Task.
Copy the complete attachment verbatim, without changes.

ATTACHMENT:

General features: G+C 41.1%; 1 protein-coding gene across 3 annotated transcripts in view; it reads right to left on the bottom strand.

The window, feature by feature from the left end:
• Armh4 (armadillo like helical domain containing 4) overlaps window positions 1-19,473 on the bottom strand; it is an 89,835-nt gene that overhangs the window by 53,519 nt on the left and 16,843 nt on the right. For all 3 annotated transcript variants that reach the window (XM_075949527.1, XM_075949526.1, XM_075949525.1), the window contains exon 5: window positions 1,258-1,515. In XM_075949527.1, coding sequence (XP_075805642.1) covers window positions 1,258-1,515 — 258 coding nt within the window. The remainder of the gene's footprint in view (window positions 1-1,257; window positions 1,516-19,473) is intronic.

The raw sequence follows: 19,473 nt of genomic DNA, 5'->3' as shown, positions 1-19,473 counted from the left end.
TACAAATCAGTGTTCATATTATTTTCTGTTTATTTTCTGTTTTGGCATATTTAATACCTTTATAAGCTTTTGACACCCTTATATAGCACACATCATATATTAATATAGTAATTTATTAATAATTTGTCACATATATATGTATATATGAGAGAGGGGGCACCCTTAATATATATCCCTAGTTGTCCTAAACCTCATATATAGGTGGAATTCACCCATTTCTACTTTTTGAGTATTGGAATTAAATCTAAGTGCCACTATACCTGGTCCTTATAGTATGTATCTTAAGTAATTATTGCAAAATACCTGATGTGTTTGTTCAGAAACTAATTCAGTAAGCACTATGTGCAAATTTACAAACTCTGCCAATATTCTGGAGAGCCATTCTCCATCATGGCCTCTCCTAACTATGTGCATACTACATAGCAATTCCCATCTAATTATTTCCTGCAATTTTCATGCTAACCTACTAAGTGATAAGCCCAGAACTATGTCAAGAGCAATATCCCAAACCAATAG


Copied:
General features: G+C 41.1%; 1 protein-coding gene across 3 annotated transcripts in view; it reads right to left on the bottom strand.

The window, feature by feature from the left end:
• Armh4 (armadillo like helical domain containing 4) overlaps window positions 1-19,473 on the bottom strand; it is an 89,835-nt gene that overhangs the window by 53,519 nt on the left and 16,843 nt on the right. For all 3 annotated transcript variants that reach the window (XM_075949527.1, XM_075949526.1, XM_075949525.1), the window contains exon 5: window positions 1,258-1,515. In XM_075949527.1, coding sequence (XP_075805642.1) covers window positions 1,258-1,515 — 258 coding nt within the window. The remainder of the gene's footprint in view (window positions 1-1,257; window positions 1,516-19,473) is intronic.

The raw sequence follows: 19,473 nt of genomic DNA, 5'->3' as shown, positions 1-19,473 counted from the left end.
TACAAATCAGTGTTCATATTATTTTCTGTTTATTTTCTGTTTTGGCATATTTAATACCTTTATAAGCTTTTGACACCCTTATATAGCACACATCATATATTAATATAGTAATTTATTAATAATTTGTCACATATATATGTATATATGAGAGAGGGGGCACCCTTAATATATATCCCTAGTTGTCCTAAACCTCATATATAGGTGGAATTCACCCATTTCTACTTTTTGAGTATTGGAATTAAATCTAAGTGCCACTATACCTGGTCCTTATAGTATGTATCTTAAGTAATTATTGCAAAATACCTGATGTGTTTGTTCAGAAACTAATTCAGTAAGCACTATGTGCAAATTTACAAACTCTGCCAATATTCTGGAGAGCCATTCTCCATCATGGCCTCTCCTAACTATGTGCATACTACATAGCAATTCCCATCTAATTATTTCCTGCAATTTTCATGCTAACCTACTAAGTGATAAGCCCAGAACTATGTCAAGAGCAATATCCCAAACCAATAG